Even Better Than a Utah Jazz Championship

Utah shell-shocked once more. What a gut-punch! 

I woke up so sad this morning to see the news – “historic come-back by the L.A. Clippers”… “epic collapse by the Jazz again.” 

Wasn’t this year supposed to be different? 

I don’t watch the games. Too painful for me. But I check the scores. 

And a few nights ago, I checked right before bed the latest on Game 5 of the Jazz-Clippers game – sad again to see the Jazz falling behind. After clicking off ESPN on my phone and settling into my evening prayer, I could feel a residue of real sorrow in my heart. Before I could vocalize anything, this surprisingly clear and direct impression came into my mind: 

“God doesn’t care one bit who wins this game.” 

It felt strangely reassuring. “Wow.  Okay.  So, do I really need to be so caught up in this emotionally?”  

I’ll never forget coming to my own Dad years ago in tears after Karl Malone and John Stockton had broken my little boy heart (once more) in the playoffs. I was a mess! 

My incredible father knew just what his boy needed – opening up right there on the couch to 2 Nephi 4, and paraphrasing it to tell me of a time when another boy felt really sad. Until he concluded:

O Lord, I have trusted in thee, and I will trust in thee forever.  I will not put my trust in the arm of flesh; for I know that cursed is he that putteth his trust in the arm of [Karl Malone]. Yea, cursed is he that putteth his trust in man or maketh flesh his arm. 

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To Those Who Love the Prophet, But Not the Vaccine

Note: The events of recent months have prompted some significant wrestles for faithful members of the Church with sincere questions about vaccines, even leading some to the edge of estrangement. That has compelled me to write this. Although directed primarily at Latter-day Saints cautious about some of the dominant public health messaging about COVID-19 over the last year (and sympathetic to alternative, more natural approaches to healing), I hope some of it might help foster more understanding among those who are neither of these things. Where we disagree strongly about important matters, I keep feeling like the Lord wants us to keep reaching for each other, with love, gentleness, and curiosity.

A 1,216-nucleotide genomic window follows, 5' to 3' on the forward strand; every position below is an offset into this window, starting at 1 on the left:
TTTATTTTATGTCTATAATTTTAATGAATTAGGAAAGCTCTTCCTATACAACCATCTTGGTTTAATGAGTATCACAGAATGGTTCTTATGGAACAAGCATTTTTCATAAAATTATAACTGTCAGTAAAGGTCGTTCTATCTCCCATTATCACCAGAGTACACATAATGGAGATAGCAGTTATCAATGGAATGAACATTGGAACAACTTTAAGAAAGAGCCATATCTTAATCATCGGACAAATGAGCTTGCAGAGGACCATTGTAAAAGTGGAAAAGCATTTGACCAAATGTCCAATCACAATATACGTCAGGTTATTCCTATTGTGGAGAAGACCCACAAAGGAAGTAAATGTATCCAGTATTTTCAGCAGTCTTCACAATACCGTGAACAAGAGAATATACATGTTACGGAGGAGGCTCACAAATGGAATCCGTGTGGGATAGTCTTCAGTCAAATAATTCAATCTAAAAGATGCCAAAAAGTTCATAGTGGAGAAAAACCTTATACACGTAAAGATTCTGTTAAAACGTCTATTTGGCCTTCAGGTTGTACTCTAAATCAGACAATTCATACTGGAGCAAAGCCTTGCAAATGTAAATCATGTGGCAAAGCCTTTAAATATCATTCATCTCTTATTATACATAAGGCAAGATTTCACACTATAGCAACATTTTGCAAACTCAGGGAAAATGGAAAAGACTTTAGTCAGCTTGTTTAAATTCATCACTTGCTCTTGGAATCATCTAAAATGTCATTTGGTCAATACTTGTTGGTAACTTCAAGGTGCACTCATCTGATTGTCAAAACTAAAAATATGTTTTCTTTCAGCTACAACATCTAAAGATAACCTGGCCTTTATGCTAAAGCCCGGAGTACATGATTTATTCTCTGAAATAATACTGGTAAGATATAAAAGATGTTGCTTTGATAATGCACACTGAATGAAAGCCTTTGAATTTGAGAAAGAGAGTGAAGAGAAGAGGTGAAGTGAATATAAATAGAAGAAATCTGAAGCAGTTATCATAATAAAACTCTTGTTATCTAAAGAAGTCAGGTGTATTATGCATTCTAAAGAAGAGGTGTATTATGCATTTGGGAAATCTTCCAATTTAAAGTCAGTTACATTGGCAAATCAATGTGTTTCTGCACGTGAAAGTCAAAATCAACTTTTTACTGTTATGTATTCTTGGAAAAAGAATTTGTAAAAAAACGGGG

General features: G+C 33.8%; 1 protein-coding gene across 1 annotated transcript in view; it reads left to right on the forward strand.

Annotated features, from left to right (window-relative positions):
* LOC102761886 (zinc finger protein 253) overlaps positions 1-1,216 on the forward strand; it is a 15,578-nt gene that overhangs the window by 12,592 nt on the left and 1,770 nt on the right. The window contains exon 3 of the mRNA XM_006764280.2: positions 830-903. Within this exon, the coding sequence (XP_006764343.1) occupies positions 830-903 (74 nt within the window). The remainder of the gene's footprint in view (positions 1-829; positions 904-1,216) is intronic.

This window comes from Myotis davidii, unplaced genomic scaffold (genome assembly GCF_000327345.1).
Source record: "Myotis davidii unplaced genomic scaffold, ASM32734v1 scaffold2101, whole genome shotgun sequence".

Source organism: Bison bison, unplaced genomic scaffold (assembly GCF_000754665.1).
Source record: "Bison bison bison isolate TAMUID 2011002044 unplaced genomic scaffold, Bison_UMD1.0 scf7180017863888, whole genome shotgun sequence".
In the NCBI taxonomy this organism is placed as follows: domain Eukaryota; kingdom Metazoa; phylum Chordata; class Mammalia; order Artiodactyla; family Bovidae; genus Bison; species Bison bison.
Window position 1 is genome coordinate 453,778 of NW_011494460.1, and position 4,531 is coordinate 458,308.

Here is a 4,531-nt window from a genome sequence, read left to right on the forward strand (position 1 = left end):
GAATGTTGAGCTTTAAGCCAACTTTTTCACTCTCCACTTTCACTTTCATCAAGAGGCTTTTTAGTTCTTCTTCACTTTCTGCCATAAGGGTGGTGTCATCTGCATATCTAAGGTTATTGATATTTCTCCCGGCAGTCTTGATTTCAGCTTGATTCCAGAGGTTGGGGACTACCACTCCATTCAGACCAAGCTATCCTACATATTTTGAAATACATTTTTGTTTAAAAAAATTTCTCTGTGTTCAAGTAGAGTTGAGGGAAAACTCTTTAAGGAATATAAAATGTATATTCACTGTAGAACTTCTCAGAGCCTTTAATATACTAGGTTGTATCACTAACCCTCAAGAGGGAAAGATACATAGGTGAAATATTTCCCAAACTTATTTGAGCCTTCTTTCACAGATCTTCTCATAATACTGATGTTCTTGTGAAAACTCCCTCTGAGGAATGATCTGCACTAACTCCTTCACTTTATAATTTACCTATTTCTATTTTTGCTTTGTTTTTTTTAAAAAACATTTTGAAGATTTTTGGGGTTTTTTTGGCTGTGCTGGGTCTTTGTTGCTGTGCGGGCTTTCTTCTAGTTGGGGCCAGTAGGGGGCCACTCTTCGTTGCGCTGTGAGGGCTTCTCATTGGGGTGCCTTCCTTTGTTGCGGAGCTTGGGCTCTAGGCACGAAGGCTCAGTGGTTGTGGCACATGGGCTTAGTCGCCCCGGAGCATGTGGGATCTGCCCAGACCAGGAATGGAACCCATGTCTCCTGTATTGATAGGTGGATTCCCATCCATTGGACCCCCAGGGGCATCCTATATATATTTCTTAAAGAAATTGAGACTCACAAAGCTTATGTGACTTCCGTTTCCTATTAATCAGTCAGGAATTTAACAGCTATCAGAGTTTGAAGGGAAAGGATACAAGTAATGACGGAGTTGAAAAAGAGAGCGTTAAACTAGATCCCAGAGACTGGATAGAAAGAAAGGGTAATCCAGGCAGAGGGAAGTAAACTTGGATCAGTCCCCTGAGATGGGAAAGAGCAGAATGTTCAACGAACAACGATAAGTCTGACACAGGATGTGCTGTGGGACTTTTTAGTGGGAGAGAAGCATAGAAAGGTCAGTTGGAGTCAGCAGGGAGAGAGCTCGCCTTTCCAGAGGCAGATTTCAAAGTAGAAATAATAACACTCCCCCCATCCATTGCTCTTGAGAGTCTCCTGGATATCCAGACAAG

Come along with me, for a moment, on a little imaginary thought experiment. It’s General Conference, and President Nelson is mid-way through a fall 2020 message on “letting God prevail in our lives.” Then he pauses, and says the following:

As a prophet of God, I must raise my voice about another matter. We are sincerely grateful for new inventions and technological discoveries that have improved the quality of life for so many, including in matters of health. Too often, however, I fear the degree of trust we place in external interventions can unintentionally lead us to discount the Lord’s power in our lives, along with simple adjustments He can inspire us to make in order to improve our health. For instance, scripture and science are both clear on the value of improving what we eat and getting better sleep – with abundant evidence that less stress, and even a little more physical activity can help boost our immunity against disease. Brothers and sisters, now more than ever, may we relish the benefits of greater faith, and inspired daily repentance, including in how we take care of our bodies. Even when we need additional assistance from competent medical practitioners, may we continue to appreciate and explore ways to better care for the “temple of our spirits” – including in serious periods of pandemic.

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A More Honest Explanation for Medical Skepticism

Jacob, Z. Hess, Ph.D.

Stop pretending your friends and neighbors, brothers and sisters with serious questions about prevailing COVID-19 policies are simply selfish, ignorant, or dishonest. As gratifying as that might feel to those of you frustrated over their dissent, it’s simply not an honest or fair position to take – at least, not if you intend to represent the full scope of people’s motives. If you’re open to it, there’s another way to explain much of the public resistance, in a way that doesn’t misrepresent the experience of those who continue to maintain it.